entire car park with fake snow! We also saw an authentic German market at Meadowcroft Garden Centre; not to mention some very good promotions on baubles and other lines. We do want it to be commercial as well as beautiful – it needs to be paying the bills! There were some fantastic


merchandising ideas, including retailers using Zest picnic benches to create product displays, obelisks used to display wreaths, log houses, co-ordinated peg ends and some lovely space fillers, such as log baskets used to house nativity sets and fill the space on top of a fixture.

And, make sure you don’t forget the smells. It’s all about the senses with merchandising and displays like this, so think about using room fragrances to bring it to life. These are some of our top tips for Christmas merchandising: • Make it really easy for customers – when shopping on the internet you just go ‘click, click’ and it’s done, so make it simple to find what they want and buy in store too. • Don’t

forget the add-ons –

decorations, lights on trees, etc – advertise these! • Garlands and wreaths always look better if they are hung up and on show – think in terms of ‘stock for show’ up top, and ‘stock to go’ underneath, to make it easy for customers to shop and walk away with the item they want. NOTE: Don’t forget to tell customers what to do with these garlands. Help inspire them and provide guidance. People don’t always know what to do with them when they get home.

e saw some great examples this year, including Br ookfields Garden Centre, which flocked its


You can offer a three-step guide teaching them about fluffing up, adding lights and decorations, then how to hang. • Help customers understand lighting – offer a guide to lighting and whether they are indoor or outdoor. Get creative with your displays but have that boxed product underneath ready to go. • Keep displays super tidy – again, keep thinking ‘stock for show’, ‘stock to go’ •

Create a forest with your

Christmas trees – you can even do this outside to really build an atmosphere and bring in wooden benches, outdoor lighting and other lines to create an inspirational setting. NOTE: Don’t

forget 20 DIY WEEK 22 FEBRUARY 2019 promote that ‘carry to car’ service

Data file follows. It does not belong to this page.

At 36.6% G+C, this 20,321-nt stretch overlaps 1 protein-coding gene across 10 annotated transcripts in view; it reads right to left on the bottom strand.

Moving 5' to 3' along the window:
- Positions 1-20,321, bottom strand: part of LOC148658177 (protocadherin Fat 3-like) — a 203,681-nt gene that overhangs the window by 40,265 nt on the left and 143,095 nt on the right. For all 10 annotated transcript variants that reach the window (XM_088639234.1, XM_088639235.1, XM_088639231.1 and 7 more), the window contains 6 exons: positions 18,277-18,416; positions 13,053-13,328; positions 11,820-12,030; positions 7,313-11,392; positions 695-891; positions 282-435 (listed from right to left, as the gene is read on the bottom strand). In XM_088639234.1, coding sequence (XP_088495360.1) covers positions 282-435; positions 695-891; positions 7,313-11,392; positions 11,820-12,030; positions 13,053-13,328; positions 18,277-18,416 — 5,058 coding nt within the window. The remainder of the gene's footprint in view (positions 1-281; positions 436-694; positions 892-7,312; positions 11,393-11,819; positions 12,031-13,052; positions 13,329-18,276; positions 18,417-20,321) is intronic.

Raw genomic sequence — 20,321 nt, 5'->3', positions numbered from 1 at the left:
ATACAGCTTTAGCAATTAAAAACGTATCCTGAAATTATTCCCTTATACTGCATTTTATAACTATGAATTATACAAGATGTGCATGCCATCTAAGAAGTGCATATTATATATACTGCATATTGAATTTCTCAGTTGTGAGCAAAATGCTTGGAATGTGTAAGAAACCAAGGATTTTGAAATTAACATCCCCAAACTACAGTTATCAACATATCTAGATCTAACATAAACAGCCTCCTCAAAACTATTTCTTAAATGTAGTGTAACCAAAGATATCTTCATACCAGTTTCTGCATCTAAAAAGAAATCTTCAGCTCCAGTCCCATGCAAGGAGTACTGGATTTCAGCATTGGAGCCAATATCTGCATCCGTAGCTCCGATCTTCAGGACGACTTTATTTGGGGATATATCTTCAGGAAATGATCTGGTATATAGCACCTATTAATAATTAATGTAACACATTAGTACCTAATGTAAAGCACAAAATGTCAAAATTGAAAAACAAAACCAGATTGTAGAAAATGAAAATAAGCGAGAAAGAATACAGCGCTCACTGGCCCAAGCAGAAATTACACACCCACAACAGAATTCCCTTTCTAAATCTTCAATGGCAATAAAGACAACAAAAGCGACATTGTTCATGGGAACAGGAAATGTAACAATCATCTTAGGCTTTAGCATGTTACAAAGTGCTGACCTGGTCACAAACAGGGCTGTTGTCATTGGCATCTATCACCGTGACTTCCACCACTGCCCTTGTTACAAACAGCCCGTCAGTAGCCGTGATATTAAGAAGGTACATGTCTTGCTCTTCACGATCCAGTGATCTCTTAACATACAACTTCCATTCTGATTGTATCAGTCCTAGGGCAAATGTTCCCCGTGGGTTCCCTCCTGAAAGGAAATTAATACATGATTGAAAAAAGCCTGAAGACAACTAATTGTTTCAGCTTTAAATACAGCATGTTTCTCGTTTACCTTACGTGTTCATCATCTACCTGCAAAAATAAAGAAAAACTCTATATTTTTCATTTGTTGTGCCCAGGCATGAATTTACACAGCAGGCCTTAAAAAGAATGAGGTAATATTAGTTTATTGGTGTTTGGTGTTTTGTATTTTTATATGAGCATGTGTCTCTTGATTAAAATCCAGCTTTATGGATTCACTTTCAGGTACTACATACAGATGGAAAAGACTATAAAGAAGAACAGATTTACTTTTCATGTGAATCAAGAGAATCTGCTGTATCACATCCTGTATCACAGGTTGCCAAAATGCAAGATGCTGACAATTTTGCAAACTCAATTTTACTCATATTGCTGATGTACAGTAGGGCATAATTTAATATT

for trees and large items. A lot of you do it but don’t shout about it. • Create inspiring table displays with homewares and accessories, then make sure you have the stock nearby for them to shop the look. Why not go one step further and offer a ‘shopping list’ for the perfect Christmas table to give customers ideas and secure extra sales. • Use colour at height and it will work to bring people further into your store – there was a great example of this with one garden centre using a washing line to display novelty Christmas jumpers along and above the shelving fixture.

Bright idea to

Christmas lighting is a confusing category, so the easier you can make

GCA inspectors Alyson Haywood and Andy Campbell shared what they saw when judging this year’s Christmas competition and offered tips on creating effective festive displays in store.

it, the better. Think about self-service ease, and provide simple POS explaining the differences between the different types of lighting. Use simple blocking by colour or type of light in your displays and have the boxed product right under it. Also make sure you have batteries located in a prime position next to battery-operated lights, so the consumer can just pick them up. There are a lot of ways you can get

creative with your lighting displays; even having battery-operated string lights on display in terrariums and decorative boxes to give people ideas of how they can use them in the home. Why not promote the benefits of the product with a ‘no plug needed’ sign to make it very clear that they can recreate the look.

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